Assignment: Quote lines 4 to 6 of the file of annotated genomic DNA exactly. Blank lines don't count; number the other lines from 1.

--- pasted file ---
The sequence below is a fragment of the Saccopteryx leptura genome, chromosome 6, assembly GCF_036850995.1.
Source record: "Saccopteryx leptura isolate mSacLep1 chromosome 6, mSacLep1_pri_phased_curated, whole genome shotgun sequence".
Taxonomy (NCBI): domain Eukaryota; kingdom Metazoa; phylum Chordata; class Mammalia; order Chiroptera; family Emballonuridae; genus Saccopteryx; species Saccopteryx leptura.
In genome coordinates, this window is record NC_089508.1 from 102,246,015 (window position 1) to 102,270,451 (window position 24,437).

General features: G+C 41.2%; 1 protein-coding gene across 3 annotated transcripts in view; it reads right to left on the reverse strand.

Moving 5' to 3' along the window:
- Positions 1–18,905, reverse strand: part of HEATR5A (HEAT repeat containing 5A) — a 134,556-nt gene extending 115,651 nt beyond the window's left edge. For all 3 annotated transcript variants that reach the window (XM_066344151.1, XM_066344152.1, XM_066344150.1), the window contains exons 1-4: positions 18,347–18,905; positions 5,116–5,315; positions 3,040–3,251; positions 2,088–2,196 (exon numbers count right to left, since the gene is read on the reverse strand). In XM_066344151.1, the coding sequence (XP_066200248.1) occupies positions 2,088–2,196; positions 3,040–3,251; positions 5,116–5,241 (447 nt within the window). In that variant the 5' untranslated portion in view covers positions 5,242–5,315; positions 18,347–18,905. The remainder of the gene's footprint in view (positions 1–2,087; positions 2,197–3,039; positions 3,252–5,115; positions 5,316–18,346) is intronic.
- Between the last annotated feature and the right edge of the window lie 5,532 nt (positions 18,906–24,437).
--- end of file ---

In genome coordinates, this window is record NC_089508.1 from 102,246,015 (window position 1) to 102,270,451 (window position 24,437).

General features: G+C 41.2%; 1 protein-coding gene across 3 annotated transcripts in view; it reads right to left on the reverse strand.

Moving 5' to 3' along the window: